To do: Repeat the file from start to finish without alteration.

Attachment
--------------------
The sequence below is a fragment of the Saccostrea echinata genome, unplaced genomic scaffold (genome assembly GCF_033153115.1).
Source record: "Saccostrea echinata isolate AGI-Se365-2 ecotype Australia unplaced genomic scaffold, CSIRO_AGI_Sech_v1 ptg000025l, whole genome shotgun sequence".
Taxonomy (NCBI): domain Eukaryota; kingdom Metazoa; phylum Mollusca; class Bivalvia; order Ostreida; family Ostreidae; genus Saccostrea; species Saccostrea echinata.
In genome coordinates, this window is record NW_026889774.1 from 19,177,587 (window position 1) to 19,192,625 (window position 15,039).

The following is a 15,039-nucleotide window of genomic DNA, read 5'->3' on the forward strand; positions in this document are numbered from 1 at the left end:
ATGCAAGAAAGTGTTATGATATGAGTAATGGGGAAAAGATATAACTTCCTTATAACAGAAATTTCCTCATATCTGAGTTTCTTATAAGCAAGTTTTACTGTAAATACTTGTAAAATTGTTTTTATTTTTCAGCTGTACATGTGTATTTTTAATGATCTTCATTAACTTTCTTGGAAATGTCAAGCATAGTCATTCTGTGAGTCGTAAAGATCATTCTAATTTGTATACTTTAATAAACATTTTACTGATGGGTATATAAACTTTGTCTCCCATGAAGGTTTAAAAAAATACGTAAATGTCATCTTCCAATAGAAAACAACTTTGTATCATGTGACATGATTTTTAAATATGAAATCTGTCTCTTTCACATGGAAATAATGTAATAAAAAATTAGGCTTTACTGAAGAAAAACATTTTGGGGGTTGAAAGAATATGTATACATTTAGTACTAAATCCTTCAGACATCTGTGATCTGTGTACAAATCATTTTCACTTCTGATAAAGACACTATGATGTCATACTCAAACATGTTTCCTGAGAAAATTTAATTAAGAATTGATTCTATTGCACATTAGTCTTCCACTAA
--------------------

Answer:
The sequence below is a fragment of the Saccostrea echinata genome, unplaced genomic scaffold (genome assembly GCF_033153115.1).
Source record: "Saccostrea echinata isolate AGI-Se365-2 ecotype Australia unplaced genomic scaffold, CSIRO_AGI_Sech_v1 ptg000025l, whole genome shotgun sequence".
Taxonomy (NCBI): domain Eukaryota; kingdom Metazoa; phylum Mollusca; class Bivalvia; order Ostreida; family Ostreidae; genus Saccostrea; species Saccostrea echinata.
In genome coordinates, this window is record NW_026889774.1 from 19,177,587 (window position 1) to 19,192,625 (window position 15,039).

The following is a 15,039-nucleotide window of genomic DNA, read 5'->3' on the forward strand; positions in this document are numbered from 1 at the left end:
ATGCAAGAAAGTGTTATGATATGAGTAATGGGGAAAAGATATAACTTCCTTATAACAGAAATTTCCTCATATCTGAGTTTCTTATAAGCAAGTTTTACTGTAAATACTTGTAAAATTGTTTTTATTTTTCAGCTGTACATGTGTATTTTTAATGATCTTCATTAACTTTCTTGGAAATGTCAAGCATAGTCATTCTGTGAGTCGTAAAGATCATTCTAATTTGTATACTTTAATAAACATTTTACTGATGGGTATATAAACTTTGTCTCCCATGAAGGTTTAAAAAAATACGTAAATGTCATCTTCCAATAGAAAACAACTTTGTATCATGTGACATGATTTTTAAATATGAAATCTGTCTCTTTCACATGGAAATAATGTAATAAAAAATTAGGCTTTACTGAAGAAAAACATTTTGGGGGTTGAAAGAATATGTATACATTTAGTACTAAATCCTTCAGACATCTGTGATCTGTGTACAAATCATTTTCACTTCTGATAAAGACACTATGATGTCATACTCAAACATGTTTCCTGAGAAAATTTAATTAAGAATTGATTCTATTGCACATTAGTCTTCCACTAA